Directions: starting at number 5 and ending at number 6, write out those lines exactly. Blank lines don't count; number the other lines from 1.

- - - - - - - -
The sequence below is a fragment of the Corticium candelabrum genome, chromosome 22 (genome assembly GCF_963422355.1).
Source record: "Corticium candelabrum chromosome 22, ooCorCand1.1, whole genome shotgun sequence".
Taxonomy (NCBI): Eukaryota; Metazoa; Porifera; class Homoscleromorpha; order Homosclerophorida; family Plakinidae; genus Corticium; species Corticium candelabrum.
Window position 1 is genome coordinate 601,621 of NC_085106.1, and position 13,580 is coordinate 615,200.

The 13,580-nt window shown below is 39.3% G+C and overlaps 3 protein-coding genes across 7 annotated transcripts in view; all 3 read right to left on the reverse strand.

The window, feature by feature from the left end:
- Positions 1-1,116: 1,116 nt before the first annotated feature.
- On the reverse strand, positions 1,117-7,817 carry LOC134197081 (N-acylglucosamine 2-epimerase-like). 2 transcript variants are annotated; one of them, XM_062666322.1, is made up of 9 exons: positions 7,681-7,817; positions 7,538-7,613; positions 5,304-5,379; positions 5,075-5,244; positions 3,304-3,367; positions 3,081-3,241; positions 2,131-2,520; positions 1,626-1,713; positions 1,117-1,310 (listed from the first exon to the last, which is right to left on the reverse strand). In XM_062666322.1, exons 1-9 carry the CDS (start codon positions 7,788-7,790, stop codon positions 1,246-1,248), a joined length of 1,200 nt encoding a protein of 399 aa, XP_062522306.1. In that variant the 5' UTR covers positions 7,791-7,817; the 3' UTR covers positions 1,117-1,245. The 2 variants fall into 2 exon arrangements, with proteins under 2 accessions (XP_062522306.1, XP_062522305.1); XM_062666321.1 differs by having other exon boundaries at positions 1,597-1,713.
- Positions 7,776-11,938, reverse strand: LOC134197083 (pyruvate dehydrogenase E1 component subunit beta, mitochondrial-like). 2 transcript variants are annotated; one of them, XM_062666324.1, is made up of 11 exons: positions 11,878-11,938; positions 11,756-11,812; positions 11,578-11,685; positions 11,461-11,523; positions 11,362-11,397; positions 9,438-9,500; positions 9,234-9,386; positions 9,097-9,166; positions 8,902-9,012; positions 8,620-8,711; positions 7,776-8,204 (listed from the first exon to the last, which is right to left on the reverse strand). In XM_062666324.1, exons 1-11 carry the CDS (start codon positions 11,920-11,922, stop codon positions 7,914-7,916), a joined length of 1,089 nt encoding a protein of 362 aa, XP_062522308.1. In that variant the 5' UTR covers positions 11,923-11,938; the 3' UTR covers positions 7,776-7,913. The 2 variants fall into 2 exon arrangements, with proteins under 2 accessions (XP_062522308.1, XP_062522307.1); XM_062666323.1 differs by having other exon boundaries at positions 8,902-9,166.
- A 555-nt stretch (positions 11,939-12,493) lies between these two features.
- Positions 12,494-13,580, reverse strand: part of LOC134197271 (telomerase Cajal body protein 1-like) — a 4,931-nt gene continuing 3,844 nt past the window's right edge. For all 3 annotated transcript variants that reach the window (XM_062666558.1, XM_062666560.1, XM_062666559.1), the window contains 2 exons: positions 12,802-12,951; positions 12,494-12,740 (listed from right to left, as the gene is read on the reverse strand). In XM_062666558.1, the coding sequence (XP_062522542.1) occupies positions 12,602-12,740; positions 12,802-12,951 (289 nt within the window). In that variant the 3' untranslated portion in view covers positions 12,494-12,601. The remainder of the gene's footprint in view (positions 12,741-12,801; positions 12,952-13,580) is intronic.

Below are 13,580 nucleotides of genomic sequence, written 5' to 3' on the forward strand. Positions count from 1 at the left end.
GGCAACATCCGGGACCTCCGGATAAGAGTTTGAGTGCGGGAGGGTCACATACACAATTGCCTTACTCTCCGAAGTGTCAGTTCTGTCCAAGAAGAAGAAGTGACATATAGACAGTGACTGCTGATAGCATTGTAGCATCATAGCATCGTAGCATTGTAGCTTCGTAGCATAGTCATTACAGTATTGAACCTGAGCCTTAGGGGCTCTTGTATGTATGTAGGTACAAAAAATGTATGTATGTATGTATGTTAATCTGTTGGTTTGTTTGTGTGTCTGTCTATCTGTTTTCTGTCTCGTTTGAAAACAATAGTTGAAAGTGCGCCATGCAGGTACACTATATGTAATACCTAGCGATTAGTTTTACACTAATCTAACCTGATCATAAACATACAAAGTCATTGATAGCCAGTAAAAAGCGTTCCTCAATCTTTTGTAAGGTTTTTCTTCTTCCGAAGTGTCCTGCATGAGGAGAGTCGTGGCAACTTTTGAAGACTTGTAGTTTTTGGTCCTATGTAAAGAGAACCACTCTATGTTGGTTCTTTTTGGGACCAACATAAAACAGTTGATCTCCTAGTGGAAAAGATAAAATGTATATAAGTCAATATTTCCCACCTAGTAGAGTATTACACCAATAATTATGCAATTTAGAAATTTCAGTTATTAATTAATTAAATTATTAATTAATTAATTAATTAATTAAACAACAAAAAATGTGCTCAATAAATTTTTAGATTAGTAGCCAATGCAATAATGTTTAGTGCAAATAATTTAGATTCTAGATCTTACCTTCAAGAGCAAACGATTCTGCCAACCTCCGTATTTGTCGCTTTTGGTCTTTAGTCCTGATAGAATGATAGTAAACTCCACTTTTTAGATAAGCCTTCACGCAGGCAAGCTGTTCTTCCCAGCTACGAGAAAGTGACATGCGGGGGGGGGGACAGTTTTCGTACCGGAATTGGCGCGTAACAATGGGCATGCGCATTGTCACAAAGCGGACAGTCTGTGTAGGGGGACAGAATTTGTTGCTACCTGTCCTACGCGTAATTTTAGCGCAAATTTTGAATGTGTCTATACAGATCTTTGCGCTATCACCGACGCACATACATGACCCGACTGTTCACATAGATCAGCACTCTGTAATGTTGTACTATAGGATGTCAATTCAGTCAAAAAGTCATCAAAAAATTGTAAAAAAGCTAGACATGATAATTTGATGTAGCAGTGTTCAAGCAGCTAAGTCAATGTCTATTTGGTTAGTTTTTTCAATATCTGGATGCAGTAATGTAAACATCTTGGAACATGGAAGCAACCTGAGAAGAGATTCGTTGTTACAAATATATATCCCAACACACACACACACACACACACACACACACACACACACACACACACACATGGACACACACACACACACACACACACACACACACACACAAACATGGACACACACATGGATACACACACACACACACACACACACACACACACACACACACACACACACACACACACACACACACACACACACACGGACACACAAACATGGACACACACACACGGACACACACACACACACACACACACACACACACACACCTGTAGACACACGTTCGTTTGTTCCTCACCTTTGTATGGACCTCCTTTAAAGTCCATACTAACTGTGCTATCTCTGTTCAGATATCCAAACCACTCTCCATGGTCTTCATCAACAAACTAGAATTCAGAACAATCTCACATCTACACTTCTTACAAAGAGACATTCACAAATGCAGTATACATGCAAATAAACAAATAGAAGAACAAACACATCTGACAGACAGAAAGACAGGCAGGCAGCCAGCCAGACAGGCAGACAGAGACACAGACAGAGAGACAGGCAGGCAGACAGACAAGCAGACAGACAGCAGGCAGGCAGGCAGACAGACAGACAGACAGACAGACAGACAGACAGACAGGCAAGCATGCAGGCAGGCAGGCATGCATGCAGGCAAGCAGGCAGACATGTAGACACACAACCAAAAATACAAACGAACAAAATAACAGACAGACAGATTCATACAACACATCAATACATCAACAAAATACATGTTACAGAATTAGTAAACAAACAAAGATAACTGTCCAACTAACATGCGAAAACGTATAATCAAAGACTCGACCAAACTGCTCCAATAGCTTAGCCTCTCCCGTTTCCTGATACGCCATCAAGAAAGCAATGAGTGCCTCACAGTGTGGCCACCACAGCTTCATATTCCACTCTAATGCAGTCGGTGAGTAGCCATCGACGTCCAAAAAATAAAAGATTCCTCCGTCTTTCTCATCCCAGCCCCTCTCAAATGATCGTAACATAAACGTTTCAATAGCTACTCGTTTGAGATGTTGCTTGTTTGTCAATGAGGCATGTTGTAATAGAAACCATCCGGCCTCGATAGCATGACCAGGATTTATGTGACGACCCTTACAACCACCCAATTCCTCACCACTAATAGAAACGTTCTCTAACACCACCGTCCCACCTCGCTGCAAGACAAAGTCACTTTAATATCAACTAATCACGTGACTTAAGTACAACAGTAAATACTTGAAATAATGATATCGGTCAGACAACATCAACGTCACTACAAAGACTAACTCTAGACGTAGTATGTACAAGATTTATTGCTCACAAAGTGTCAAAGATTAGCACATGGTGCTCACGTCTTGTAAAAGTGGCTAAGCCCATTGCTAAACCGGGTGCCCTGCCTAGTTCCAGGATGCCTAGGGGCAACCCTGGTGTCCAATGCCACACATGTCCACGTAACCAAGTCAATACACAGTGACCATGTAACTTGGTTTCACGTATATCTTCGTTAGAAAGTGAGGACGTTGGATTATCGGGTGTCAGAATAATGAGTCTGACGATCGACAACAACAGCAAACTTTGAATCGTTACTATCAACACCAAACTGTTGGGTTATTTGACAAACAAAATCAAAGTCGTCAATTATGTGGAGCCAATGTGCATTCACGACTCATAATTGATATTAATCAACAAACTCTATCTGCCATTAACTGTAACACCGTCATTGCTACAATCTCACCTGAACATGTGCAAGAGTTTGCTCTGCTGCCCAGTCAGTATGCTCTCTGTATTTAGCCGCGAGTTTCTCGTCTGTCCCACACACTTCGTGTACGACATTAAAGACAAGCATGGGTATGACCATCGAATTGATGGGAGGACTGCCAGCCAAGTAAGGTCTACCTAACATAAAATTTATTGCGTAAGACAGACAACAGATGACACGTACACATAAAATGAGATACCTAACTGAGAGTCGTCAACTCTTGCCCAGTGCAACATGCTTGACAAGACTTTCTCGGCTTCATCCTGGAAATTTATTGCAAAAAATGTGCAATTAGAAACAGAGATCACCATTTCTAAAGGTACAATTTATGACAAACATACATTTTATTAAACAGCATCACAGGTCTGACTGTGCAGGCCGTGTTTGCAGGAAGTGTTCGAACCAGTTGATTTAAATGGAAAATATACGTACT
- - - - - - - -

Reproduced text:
The 13,580-nt window shown below is 39.3% G+C and overlaps 3 protein-coding genes across 7 annotated transcripts in view; all 3 read right to left on the reverse strand.

The window, feature by feature from the left end: